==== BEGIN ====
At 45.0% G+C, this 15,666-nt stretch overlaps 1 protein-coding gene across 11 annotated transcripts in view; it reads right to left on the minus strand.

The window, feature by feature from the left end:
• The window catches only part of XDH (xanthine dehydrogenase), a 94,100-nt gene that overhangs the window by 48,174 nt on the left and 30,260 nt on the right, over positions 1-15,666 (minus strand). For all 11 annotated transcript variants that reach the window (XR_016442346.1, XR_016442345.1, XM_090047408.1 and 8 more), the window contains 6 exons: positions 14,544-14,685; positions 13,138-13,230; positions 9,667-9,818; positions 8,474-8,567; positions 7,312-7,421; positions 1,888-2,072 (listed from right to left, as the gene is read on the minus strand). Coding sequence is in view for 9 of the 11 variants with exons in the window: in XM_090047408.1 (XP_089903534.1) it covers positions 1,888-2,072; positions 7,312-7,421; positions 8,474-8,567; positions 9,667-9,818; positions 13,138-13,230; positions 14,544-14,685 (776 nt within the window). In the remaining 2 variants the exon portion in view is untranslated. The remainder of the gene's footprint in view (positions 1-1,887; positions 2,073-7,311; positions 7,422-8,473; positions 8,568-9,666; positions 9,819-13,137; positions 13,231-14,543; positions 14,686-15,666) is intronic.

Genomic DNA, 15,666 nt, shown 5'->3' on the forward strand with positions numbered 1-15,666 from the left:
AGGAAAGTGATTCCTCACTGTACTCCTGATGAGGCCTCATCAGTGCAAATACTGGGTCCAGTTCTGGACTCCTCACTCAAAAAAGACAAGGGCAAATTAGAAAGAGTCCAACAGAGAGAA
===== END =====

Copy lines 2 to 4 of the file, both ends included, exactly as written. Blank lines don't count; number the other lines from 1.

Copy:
The window, feature by feature from the left end:
• The window catches only part of XDH (xanthine dehydrogenase), a 94,100-nt gene that overhangs the window by 48,174 nt on the left and 30,260 nt on the right, over positions 1-15,666 (minus strand). For all 11 annotated transcript variants that reach the window (XR_016442346.1, XR_016442345.1, XM_090047408.1 and 8 more), the window contains 6 exons: positions 14,544-14,685; positions 13,138-13,230; positions 9,667-9,818; positions 8,474-8,567; positions 7,312-7,421; positions 1,888-2,072 (listed from right to left, as the gene is read on the minus strand). Coding sequence is in view for 9 of the 11 variants with exons in the window: in XM_090047408.1 (XP_089903534.1) it covers positions 1,888-2,072; positions 7,312-7,421; positions 8,474-8,567; positions 9,667-9,818; positions 13,138-13,230; positions 14,544-14,685 (776 nt within the window). In the remaining 2 variants the exon portion in view is untranslated. The remainder of the gene's footprint in view (positions 1-1,887; positions 2,073-7,311; positions 7,422-8,473; positions 8,568-9,666; positions 9,819-13,137; positions 13,231-14,543; positions 14,686-15,666) is intronic.

Genomic DNA, 15,666 nt, shown 5'->3' on the forward strand with positions numbered 1-15,666 from the left: